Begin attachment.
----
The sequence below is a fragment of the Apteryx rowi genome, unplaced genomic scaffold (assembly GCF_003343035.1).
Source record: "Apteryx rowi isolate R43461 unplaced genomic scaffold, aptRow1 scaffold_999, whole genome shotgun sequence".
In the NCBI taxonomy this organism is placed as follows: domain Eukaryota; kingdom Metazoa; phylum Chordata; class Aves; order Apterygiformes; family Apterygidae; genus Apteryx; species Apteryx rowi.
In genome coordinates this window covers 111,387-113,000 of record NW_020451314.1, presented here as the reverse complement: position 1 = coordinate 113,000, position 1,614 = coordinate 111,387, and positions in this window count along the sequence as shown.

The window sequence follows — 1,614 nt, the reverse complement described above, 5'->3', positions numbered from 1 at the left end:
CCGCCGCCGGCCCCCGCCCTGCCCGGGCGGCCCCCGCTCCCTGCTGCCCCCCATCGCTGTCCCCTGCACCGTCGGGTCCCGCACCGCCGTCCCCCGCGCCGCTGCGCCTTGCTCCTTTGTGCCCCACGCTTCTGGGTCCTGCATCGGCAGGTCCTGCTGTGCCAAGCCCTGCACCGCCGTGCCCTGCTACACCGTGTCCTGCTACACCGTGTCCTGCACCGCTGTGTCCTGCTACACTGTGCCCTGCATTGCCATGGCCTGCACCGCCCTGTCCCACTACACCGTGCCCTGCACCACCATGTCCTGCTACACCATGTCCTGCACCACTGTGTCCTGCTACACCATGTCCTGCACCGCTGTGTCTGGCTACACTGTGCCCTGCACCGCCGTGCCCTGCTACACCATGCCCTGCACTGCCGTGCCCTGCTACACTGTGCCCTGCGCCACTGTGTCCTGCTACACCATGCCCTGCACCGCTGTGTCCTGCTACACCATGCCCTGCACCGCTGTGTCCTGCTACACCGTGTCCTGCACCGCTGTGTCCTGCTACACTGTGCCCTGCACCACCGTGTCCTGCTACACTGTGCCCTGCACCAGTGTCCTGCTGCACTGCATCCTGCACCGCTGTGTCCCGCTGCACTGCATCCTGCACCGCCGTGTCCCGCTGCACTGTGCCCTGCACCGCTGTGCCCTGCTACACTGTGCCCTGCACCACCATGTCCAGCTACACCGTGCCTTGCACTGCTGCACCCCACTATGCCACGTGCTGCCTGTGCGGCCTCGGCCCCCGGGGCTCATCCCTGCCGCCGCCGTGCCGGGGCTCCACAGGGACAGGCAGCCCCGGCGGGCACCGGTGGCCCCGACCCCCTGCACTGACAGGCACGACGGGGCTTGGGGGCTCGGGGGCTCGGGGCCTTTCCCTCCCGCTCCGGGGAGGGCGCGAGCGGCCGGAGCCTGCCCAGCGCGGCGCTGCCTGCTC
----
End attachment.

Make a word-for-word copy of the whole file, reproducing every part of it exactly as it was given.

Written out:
The sequence below is a fragment of the Apteryx rowi genome, unplaced genomic scaffold (assembly GCF_003343035.1).
Source record: "Apteryx rowi isolate R43461 unplaced genomic scaffold, aptRow1 scaffold_999, whole genome shotgun sequence".
In the NCBI taxonomy this organism is placed as follows: domain Eukaryota; kingdom Metazoa; phylum Chordata; class Aves; order Apterygiformes; family Apterygidae; genus Apteryx; species Apteryx rowi.
In genome coordinates this window covers 111,387-113,000 of record NW_020451314.1, presented here as the reverse complement: position 1 = coordinate 113,000, position 1,614 = coordinate 111,387, and positions in this window count along the sequence as shown.

The window sequence follows — 1,614 nt, the reverse complement described above, 5'->3', positions numbered from 1 at the left end:
CCGCCGCCGGCCCCCGCCCTGCCCGGGCGGCCCCCGCTCCCTGCTGCCCCCCATCGCTGTCCCCTGCACCGTCGGGTCCCGCACCGCCGTCCCCCGCGCCGCTGCGCCTTGCTCCTTTGTGCCCCACGCTTCTGGGTCCTGCATCGGCAGGTCCTGCTGTGCCAAGCCCTGCACCGCCGTGCCCTGCTACACCGTGTCCTGCTACACCGTGTCCTGCACCGCTGTGTCCTGCTACACTGTGCCCTGCATTGCCATGGCCTGCACCGCCCTGTCCCACTACACCGTGCCCTGCACCACCATGTCCTGCTACACCATGTCCTGCACCACTGTGTCCTGCTACACCATGTCCTGCACCGCTGTGTCTGGCTACACTGTGCCCTGCACCGCCGTGCCCTGCTACACCATGCCCTGCACTGCCGTGCCCTGCTACACTGTGCCCTGCGCCACTGTGTCCTGCTACACCATGCCCTGCACCGCTGTGTCCTGCTACACCATGCCCTGCACCGCTGTGTCCTGCTACACCGTGTCCTGCACCGCTGTGTCCTGCTACACTGTGCCCTGCACCACCGTGTCCTGCTACACTGTGCCCTGCACCAGTGTCCTGCTGCACTGCATCCTGCACCGCTGTGTCCCGCTGCACTGCATCCTGCACCGCCGTGTCCCGCTGCACTGTGCCCTGCACCGCTGTGCCCTGCTACACTGTGCCCTGCACCACCATGTCCAGCTACACCGTGCCTTGCACTGCTGCACCCCACTATGCCACGTGCTGCCTGTGCGGCCTCGGCCCCCGGGGCTCATCCCTGCCGCCGCCGTGCCGGGGCTCCACAGGGACAGGCAGCCCCGGCGGGCACCGGTGGCCCCGACCCCCTGCACTGACAGGCACGACGGGGCTTGGGGGCTCGGGGGCTCGGGGCCTTTCCCTCCCGCTCCGGGGAGGGCGCGAGCGGCCGGAGCCTGCCCAGCGCGGCGCTGCCTGCTC